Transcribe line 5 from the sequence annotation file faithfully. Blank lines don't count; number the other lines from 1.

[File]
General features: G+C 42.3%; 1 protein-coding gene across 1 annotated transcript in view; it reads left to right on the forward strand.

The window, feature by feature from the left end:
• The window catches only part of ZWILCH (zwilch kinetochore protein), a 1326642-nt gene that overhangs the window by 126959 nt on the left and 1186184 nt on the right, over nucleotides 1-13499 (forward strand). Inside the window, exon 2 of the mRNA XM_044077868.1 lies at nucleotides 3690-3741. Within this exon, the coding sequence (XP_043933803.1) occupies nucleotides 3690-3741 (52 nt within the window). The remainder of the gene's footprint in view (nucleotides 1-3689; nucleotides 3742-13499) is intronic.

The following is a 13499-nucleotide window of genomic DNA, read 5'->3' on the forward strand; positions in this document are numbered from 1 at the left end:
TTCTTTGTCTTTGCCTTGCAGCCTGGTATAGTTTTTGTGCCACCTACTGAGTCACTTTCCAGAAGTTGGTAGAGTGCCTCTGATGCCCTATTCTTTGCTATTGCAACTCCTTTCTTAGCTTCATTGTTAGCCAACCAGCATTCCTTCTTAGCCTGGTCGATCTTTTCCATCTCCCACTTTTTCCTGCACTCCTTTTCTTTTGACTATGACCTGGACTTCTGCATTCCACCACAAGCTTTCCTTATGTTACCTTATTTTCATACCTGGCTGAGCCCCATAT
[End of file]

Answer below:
TTCTTTGTCTTTGCCTTGCAGCCTGGTATAGTTTTTGTGCCACCTACTGAGTCACTTTCCAGAAGTTGGTAGAGTGCCTCTGATGCCCTATTCTTTGCTATTGCAACTCCTTTCTTAGCTTCATTGTTAGCCAACCAGCATTCCTTCTTAGCCTGGTCGATCTTTTCCATCTCCCACTTTTTCCTGCACTCCTTTTCTTTTGACTATGACCTGGACTTCTGCATTCCACCACAAGCTTTCCTTATGTTACCTTATTTTCATACCTGGCTGAGCCCCATAT